A dear friend of ours from the Twin Cities visited us this weekend. She was on her way to Seattle via the Amtrak legend The Empire Builder. Because she’s never seen this part of the world Carjo insisted we make the trip to “The Badlands”.
The term badlands in North Dakota means a couple things. It could be the rough country of the Killdeer Mountains or it could be the ragged beauty of Theodore Roosevelt National Park. For my wife, it only means the later. It’s just under a couple hours for us to reach the North Unit of TR and another hour n’ change to get to the South Unit. So we got a late start. We reached the dramatic drop that signals the beginning of the North Unit early in the afternoon.
Our friend had seen a few photos of this area before but nothing prepares you for the first time you see it in person: the breath-taking valley of the Little Missouri, the clash of the red scoria against the stripes of sandstone and coal, the twisted pillars and stumps from the erosion of wind and water, and of course wildlife everywhere. There are vast complexes of prairie dog towns, reclusive mule deer, wild mustangs, and the mighty bison.
We saw our first bison at the park entrance where one was taking the sun just behind the ranger station. The ranger said, “stay at least 100 yards away”. Well for crying out loud, the damn thing was only twenty feet from the station’s propane tank and maybe thirty yards from the parking lot. Our friend took photos and we peed the dogs who sniffed at the creature’s deep tracks. We saw a couple more driving into the North Unit to the old CCC overlook and then we drove to Medora and the South Unit.
The old cow town/tourist trap extraordinaire of Medora was mostly closed. Most businesses wouldn’t open until around Memorial Day weekend. I recalled an epic climb I had made of the big bluffs behind the Badlands motel when I was a teenager. It was a foolish and risky exercise but I made it to the top. The memory of that triumph gave me a new goal. We grabbed a late lunch/beer/cider at Boots saloon and drove into the South Unit of the Park.
We encountered a lot more bison, slowly walking through the prairie dog towns, rolling in the dust, or just crossing the narrow highway. They are truly magnificent to behold in the wild. They trot up steep banks without hesitation and roam wherever their whim takes them. Or just hanging out at scenic overlook, scratching off that thick winter coat on a trash can.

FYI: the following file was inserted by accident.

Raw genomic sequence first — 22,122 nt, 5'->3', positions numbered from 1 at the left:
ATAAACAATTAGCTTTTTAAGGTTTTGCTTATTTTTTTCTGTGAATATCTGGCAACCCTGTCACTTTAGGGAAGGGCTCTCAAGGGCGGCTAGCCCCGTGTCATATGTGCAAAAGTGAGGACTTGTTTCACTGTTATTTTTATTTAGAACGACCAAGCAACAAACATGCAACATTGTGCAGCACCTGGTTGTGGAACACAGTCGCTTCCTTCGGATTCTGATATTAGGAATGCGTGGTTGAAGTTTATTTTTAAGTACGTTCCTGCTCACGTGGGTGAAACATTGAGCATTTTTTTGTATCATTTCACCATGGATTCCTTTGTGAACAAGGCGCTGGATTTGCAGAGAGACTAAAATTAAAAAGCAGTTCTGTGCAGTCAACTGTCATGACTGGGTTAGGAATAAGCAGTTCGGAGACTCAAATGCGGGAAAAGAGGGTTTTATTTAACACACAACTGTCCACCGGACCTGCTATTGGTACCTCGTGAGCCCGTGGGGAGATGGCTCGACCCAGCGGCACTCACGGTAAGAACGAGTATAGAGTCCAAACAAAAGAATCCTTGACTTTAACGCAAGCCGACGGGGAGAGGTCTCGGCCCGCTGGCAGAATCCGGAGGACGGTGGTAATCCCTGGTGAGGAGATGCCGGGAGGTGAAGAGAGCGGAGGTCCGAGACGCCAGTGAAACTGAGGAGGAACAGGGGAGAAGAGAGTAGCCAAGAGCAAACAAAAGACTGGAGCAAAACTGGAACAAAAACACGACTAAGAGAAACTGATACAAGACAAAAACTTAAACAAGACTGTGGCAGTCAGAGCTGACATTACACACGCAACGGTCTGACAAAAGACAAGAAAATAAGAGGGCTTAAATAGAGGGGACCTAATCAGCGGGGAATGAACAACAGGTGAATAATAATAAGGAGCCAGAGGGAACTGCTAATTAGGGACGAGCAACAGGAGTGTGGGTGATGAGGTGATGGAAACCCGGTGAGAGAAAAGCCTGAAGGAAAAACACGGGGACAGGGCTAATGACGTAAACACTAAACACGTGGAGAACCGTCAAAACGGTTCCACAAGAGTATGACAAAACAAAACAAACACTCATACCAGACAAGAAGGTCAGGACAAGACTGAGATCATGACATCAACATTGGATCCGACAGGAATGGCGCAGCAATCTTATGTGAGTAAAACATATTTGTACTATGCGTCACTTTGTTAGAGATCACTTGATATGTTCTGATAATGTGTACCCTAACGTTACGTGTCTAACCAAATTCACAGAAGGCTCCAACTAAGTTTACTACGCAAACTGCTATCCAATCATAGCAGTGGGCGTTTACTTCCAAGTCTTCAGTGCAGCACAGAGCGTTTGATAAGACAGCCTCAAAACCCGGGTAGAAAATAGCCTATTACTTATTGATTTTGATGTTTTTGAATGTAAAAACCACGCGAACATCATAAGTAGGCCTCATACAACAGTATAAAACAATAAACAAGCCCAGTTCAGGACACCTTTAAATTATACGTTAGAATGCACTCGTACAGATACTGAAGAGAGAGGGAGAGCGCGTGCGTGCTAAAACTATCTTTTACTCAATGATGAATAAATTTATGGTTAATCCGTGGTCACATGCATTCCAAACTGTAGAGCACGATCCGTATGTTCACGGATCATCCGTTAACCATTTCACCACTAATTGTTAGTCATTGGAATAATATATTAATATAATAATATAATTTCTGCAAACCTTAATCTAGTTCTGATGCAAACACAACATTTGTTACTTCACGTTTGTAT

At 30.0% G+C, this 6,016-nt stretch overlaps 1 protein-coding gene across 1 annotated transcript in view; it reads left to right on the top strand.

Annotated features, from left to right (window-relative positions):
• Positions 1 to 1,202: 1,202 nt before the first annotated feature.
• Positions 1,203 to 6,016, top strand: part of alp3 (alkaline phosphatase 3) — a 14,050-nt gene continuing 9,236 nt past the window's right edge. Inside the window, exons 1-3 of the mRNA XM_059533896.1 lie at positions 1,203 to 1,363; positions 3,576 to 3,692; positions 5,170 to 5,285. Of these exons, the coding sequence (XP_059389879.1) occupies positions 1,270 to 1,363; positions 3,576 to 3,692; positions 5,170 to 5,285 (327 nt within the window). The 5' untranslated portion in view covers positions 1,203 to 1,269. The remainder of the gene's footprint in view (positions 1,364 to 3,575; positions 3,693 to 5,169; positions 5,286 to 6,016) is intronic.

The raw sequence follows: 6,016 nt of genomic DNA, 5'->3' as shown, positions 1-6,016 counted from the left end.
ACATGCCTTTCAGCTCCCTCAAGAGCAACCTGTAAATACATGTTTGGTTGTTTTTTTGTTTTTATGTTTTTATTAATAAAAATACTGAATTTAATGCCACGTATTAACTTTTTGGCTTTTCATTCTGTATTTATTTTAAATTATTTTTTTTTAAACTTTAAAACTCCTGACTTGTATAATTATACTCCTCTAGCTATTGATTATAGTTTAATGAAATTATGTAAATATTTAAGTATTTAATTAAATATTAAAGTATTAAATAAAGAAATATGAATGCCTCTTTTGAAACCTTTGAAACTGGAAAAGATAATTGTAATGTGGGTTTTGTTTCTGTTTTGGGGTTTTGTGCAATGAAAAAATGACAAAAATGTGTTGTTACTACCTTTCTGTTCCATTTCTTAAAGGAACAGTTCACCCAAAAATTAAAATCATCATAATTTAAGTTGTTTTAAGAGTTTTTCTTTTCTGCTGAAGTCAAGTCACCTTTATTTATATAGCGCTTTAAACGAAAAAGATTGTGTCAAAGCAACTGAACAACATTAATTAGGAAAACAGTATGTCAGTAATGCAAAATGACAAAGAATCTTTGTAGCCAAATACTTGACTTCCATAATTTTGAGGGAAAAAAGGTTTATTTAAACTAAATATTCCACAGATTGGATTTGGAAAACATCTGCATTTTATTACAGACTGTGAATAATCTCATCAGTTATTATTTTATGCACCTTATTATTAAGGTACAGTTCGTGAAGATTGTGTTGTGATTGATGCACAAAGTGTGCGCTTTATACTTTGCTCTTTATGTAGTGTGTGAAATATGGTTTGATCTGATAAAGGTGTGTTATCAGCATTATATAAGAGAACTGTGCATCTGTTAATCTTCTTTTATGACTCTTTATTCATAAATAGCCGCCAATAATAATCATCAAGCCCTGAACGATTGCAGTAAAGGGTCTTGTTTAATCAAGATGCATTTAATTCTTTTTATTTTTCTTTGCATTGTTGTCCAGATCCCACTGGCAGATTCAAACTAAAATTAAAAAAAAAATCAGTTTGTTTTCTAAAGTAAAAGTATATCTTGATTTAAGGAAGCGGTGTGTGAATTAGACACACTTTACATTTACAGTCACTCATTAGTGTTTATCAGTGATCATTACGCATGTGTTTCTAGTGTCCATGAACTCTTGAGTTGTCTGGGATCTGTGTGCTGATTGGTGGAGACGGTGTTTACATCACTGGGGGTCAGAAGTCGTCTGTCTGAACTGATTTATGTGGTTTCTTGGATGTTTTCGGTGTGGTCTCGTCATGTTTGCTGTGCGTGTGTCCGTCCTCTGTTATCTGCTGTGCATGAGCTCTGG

Eventually we got to Wind Canyon. The canyon is short and narrow, taking a short and twisted run directly to the Little Missouri. I hiked up it many many years ago when I was a limber fool and the tortured erosion of the interior is a marvel to behold. But Sunday the canyon gave me a different task. You can take a short hike that leads you to a peak over the Little Missouri valley. I’ve taken it several times but those were back in the days before I had a broken ankle and an old man’s sense of balance. I’ve come a long way since the ankle episode and it was time for a test of my stability/endurance. So while Carjo sat back with the dogs, me and our friend followed the trail up. There are wide steps at a couple points on the trail which for me are almost worse than just walking on rough ground and there were places were I had to struggle for balance. The descent was almost worse than the ascent. But we did it.
Six years ago I would have made that little climb without an issue. Two years ago it would have been impossible. One Sunday it was a struggle at times and the ascent made me a little winded but dammit, I made it. The photo at the top of this post is the view we were rewarded with. As you can see, it was pretty much worth the exertion.
So this summer I will continue to push myself. I don’t know how far I’ll get, how close I can get back to some semblance of my prime. But Sunday was encouraging and that’s all I need. So thanks to our friend for visiting us and thanks to the badlands for pushing me in a much-needed direction. I shall return.